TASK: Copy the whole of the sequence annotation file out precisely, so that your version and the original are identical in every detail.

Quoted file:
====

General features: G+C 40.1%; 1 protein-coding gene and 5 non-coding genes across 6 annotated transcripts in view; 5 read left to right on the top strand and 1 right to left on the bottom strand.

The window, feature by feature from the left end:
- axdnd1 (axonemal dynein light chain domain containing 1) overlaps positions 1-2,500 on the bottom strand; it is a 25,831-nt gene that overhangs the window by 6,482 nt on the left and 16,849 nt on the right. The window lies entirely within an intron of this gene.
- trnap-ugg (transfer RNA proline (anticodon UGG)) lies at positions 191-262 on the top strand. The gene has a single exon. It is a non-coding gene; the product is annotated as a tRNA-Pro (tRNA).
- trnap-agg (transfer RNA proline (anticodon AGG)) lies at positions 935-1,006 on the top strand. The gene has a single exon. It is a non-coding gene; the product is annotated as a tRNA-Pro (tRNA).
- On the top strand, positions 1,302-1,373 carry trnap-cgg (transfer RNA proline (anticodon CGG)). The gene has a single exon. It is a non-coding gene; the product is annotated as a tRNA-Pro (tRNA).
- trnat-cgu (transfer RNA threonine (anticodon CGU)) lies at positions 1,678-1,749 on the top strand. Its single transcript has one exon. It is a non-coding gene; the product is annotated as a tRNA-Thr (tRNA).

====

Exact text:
General features: G+C 40.1%; 1 protein-coding gene and 5 non-coding genes across 6 annotated transcripts in view; 5 read left to right on the top strand and 1 right to left on the bottom strand.

The window, feature by feature from the left end:
- axdnd1 (axonemal dynein light chain domain containing 1) overlaps positions 1-2,500 on the bottom strand; it is a 25,831-nt gene that overhangs the window by 6,482 nt on the left and 16,849 nt on the right. The window lies entirely within an intron of this gene.
- trnap-ugg (transfer RNA proline (anticodon UGG)) lies at positions 191-262 on the top strand. The gene has a single exon. It is a non-coding gene; the product is annotated as a tRNA-Pro (tRNA).
- trnap-agg (transfer RNA proline (anticodon AGG)) lies at positions 935-1,006 on the top strand. The gene has a single exon. It is a non-coding gene; the product is annotated as a tRNA-Pro (tRNA).
- On the top strand, positions 1,302-1,373 carry trnap-cgg (transfer RNA proline (anticodon CGG)). The gene has a single exon. It is a non-coding gene; the product is annotated as a tRNA-Pro (tRNA).
- trnat-cgu (transfer RNA threonine (anticodon CGU)) lies at positions 1,678-1,749 on the top strand. Its single transcript has one exon. It is a non-coding gene; the product is annotated as a tRNA-Thr (tRNA).